An Offer Hugh Can't Refuse

david Tipton CBS

Life imitated script for Hugh Grant and the principals of Mickey Blue Eyes.

In pre-production research for Grant's sleeping-with-the-fishes-out-of-water comedy, the Englishman found himself learning at the knees of some—how shall we put this—very influential Italian businessmen.

In the movie, Grant plays a Brit auctioneer who wants to marry the daughter of a Mafia associate. Hard as he tries to stay out of the family business, they keep pulling him back in again.

Behind the camera, things didn't go quite that far. But in preparing for the film, Grant, his paramour (and producer) Elizabeth Hurley, director Kelly Makin, and costar Jeanne Tripplehorn found themselves flirting with the underworld. And favors were exchanged.

"We got to know these people very well," Grant says. "Elizabeth sort of became their 'princess.' And from there, there were no doors in New York that weren't open to us. If there were helicopters flying overhead and wrecking the soundtrack while we were shooting, one of these guys would take a cell phone, make a call, and suddenly there were no helicopters flying overhead."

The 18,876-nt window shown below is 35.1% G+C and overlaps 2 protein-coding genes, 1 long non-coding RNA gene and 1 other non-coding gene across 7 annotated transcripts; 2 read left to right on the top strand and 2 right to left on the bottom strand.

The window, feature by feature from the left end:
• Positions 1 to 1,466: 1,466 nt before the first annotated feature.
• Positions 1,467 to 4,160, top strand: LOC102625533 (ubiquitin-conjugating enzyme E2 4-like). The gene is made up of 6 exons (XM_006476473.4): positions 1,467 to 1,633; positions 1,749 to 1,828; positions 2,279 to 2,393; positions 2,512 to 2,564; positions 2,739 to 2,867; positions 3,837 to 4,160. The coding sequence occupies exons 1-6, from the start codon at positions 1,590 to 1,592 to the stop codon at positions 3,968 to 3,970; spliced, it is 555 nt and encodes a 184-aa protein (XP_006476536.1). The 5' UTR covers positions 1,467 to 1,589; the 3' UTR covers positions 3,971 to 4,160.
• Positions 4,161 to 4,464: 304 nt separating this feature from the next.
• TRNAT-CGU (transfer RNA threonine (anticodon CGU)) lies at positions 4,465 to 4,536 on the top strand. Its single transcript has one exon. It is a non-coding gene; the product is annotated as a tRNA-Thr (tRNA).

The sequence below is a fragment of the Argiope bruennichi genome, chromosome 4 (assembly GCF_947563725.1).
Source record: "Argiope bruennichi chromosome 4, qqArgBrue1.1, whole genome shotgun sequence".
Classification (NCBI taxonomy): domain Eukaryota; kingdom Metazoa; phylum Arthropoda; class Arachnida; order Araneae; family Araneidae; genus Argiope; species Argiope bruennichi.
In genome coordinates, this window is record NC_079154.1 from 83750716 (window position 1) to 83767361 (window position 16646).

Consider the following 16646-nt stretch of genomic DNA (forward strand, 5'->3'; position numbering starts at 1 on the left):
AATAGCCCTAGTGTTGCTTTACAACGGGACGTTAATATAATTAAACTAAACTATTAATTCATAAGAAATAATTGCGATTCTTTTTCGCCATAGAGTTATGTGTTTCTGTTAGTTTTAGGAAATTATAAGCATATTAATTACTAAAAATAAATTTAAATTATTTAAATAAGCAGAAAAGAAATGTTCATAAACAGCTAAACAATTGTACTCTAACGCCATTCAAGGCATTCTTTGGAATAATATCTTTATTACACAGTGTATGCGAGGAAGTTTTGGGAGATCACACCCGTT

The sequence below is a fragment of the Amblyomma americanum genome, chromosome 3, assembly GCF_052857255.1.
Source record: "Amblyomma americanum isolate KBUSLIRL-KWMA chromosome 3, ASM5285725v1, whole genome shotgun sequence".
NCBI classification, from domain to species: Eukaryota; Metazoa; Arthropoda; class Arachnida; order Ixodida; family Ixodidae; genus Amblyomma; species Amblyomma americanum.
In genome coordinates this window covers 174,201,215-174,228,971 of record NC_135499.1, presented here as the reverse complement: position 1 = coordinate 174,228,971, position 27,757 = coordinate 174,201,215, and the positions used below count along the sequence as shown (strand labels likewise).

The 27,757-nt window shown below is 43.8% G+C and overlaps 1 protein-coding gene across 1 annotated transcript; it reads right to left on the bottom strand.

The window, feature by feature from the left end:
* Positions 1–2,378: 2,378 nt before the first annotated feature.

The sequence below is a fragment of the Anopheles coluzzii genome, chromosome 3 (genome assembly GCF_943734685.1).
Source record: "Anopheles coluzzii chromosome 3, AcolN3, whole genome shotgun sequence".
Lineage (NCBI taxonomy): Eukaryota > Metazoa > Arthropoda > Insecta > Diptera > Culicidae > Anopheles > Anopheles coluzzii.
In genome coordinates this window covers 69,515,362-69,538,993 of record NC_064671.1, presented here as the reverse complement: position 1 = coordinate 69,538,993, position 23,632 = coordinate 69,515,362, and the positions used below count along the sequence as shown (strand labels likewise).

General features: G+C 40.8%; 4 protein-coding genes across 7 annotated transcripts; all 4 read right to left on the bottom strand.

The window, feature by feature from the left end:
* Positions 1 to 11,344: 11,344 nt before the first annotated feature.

Grant's connections came via his Four Weddings and a Funeral director Mike Newell, who also helmed the gangster movie Donnie Brasco. Recalls Grant, "When we were in pre-production for this film, he called me up-slightly nervously-and said, 'Hugh, I really, really think you ought to talk to a very good friend of mine called Rocco. I can't give you his last name because I don't actually know it. But he's called Rocco the Butcher.'"

From there it was only a matter of time before the filmmakers found themselves taking meetings in the New York City boroughs and mingling with "Vinny Seven-Heads."

"You'd go to some restaurant in the middle of nowhere and it would be closed down except for one table in the back," says Makin. "And there would be an old guy who obviously had quite a bit of power at the head of the table. Elizabeth would always sit right beside the head guy."

During filming, a number of strangers would appear seated behind the director. One family head requested—and was granted—a walk-on for his daughter. "And at the end of it," Makin remembers, "He said, 'If I can ever do anything for you...'"

All this interaction hardly made the stars nervous. Tripplehorn, in fact, was just the opposite. Says she, "I felt very safe, actually."


Written by Rob Medich
  • CBSNews.com staff CBSNews.com staff

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